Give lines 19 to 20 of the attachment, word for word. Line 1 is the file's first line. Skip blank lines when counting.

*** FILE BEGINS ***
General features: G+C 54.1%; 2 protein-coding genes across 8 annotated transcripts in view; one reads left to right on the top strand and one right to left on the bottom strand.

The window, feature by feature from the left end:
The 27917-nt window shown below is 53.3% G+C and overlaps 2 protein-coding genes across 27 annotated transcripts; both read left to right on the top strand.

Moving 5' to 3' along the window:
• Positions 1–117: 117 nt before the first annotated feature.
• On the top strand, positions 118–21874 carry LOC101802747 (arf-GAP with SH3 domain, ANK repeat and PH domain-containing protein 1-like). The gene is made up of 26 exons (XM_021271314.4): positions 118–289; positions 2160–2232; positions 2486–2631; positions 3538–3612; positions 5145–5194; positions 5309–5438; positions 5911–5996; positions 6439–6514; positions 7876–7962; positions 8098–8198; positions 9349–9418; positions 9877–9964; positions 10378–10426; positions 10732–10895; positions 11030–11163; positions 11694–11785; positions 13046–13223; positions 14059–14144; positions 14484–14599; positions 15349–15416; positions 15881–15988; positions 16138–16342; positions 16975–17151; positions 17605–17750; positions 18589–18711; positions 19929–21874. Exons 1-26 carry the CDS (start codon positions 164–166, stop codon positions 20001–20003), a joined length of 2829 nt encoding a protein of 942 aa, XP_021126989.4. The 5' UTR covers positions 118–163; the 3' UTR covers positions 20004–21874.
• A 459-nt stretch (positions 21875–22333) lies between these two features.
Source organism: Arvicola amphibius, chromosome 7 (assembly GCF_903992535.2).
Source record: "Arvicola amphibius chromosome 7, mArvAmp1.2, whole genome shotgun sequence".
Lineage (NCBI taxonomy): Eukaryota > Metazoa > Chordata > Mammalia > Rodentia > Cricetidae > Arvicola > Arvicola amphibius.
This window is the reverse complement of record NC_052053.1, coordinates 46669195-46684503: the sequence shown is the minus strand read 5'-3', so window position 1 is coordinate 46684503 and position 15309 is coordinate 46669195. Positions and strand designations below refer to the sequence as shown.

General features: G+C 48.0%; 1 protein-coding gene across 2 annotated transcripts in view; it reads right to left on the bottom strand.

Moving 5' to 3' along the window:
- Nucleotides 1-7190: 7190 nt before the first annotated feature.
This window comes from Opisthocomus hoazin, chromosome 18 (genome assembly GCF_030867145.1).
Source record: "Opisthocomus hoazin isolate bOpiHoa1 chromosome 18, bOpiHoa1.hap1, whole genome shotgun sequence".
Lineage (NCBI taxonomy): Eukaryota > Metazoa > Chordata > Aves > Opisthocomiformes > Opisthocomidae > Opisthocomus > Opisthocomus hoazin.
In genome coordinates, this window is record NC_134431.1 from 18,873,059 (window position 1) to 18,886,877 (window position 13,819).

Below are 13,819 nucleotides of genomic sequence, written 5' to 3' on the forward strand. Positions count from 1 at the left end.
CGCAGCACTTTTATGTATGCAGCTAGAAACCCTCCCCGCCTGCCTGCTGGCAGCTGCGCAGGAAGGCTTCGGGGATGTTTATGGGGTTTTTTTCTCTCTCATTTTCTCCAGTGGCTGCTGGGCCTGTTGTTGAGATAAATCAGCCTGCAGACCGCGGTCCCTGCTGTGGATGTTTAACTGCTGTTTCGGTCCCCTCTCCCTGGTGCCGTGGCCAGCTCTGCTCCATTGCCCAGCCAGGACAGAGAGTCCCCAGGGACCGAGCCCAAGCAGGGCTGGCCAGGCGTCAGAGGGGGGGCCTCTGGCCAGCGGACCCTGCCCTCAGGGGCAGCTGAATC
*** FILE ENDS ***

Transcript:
Below are 13,819 nucleotides of genomic sequence, written 5' to 3' on the forward strand. Positions count from 1 at the left end.
CGCAGCACTTTTATGTATGCAGCTAGAAACCCTCCCCGCCTGCCTGCTGGCAGCTGCGCAGGAAGGCTTCGGGGATGTTTATGGGGTTTTTTTCTCTCTCATTTTCTCCAGTGGCTGCTGGGCCTGTTGTTGAGATAAATCAGCCTGCAGACCGCGGTCCCTGCTGTGGATGTTTAACTGCTGTTTCGGTCCCCTCTCCCTGGTGCCGTGGCCAGCTCTGCTCCATTGCCCAGCCAGGACAGAGAGTCCCCAGGGACCGAGCCCAAGCAGGGCTGGCCAGGCGTCAGAGGGGGGGCCTCTGGCCAGCGGACCCTGCCCTCAGGGGCAGCTGAATC